Why Content Marketing Fails
Tips for making your content marketing bear some serious ROI fruit.
Would it surprise you to learn that content marketing fails more often than not? While it's an essential part of a comprehensive marketing strategy, it's not a magic bullet—nor will it solve all of your marketing woes, especially if it's poorly executed. Even so, most marketers are at the very least starting to experiment with content marketing, and with good reason. It can be an incredibly powerful tool and has been proven to reduce cost per lead by up to 80% in the first five months.
According to an informal survey we conducted at Uberflip, many marketers identified their top challenges as finding time to create content and coming up with ideas for good content. A more formal study by Curata echoes these sentiments. Here's a ranking of the top seven content marketing challenges based on Curata's research:
1. Limited staff
2. Limited budget
3. Creating enough content on a regular basis
4. Finding the best sources to create amazing content
5. Organizational culture
7. Promoting content
Do you agree with the above prioritization? Most marketers do. Unfortunately, this is ultimately the reason why content marketing fails. The last two challenges listed are also the two most important, indicating that marketers aren't prioritizing the measurement and promotion of content.
So, what are they focused on? The answer: content creation. To that I would say—stop.
Creating some content is, obviously, important. But continuing to churn out content without understanding what impact it's having on your business isn't smart. In addition to that, very little (if any) thought is put into what happens after content is published. Who are you targeting? Where will it be promoted? How will you measure success?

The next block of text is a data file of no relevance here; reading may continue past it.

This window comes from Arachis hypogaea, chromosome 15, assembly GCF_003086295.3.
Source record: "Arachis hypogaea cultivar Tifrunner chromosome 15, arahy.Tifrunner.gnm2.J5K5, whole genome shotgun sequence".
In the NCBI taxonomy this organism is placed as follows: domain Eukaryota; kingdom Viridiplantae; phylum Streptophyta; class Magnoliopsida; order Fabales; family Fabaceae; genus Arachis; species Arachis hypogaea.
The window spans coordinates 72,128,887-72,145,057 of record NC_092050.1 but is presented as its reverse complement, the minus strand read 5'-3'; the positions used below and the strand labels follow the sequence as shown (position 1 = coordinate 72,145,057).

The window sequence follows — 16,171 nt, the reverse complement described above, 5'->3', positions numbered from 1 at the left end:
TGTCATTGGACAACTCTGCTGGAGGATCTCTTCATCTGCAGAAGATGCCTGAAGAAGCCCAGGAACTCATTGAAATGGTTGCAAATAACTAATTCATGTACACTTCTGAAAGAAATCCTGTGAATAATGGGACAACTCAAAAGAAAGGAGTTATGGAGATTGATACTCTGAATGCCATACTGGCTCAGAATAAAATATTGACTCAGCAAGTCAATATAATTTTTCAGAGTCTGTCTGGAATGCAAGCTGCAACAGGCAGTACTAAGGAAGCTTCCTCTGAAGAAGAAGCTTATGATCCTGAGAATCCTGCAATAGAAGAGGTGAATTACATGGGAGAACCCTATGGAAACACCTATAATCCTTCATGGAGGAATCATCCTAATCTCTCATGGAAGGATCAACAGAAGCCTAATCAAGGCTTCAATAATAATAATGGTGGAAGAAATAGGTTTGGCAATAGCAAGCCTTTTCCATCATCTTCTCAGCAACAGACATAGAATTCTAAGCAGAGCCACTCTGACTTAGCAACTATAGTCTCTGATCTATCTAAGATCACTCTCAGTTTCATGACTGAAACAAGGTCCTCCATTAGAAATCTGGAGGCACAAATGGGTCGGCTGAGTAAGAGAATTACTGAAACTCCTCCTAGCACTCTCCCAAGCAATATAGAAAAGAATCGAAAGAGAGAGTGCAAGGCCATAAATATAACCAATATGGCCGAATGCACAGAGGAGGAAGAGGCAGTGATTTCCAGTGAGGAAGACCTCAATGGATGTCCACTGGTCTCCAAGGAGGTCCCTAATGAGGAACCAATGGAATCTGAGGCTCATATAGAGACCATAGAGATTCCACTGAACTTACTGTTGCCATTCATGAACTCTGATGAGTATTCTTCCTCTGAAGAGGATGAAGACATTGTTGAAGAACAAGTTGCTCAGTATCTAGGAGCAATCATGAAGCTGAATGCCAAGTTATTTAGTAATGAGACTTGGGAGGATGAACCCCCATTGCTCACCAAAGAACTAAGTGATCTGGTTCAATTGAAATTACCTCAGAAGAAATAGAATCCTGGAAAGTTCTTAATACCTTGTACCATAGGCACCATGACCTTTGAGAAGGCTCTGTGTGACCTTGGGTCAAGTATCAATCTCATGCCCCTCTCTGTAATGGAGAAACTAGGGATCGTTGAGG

These are all questions that must be part of the content marketing process, and ignoring them will only lead to failure. But with a little focus and systemization, companies can turn potential failure into major gains.
Generally speaking, any piece of content has a purpose that will fall into one of the following four categories:
1. Encourages engagement
2. Generates leads
3. Convinces buyers
4. Retains customers
Engagement is where it starts. This includes likes, shares, and comments and typically refers to top of the funnel content that might be educational, inspirational, or even controversial in nature. Generating leads and convincing buyers to take action demands content that is created for people who are a little further down the funnel. And don't forget about customer marketing. Some of your content should be dedicated to your customers (they are paying you after all) and can help reduce churn in the long run.
Every single piece of content you create should have an explicit purpose, because that will ultimately decide how you promote each piece of content and measure success.
While promotion was listed as #7 on the rundown of the biggest marketing challenges, I think it's probably one of the most challenging obstacles marketers have to grapple with. There is no shortage in the number of distribution channels. In fact, we are inundated with noise. There has never been more content created than right now. But finding distribution channels which aren't completely saturated (read: costly) is challenging.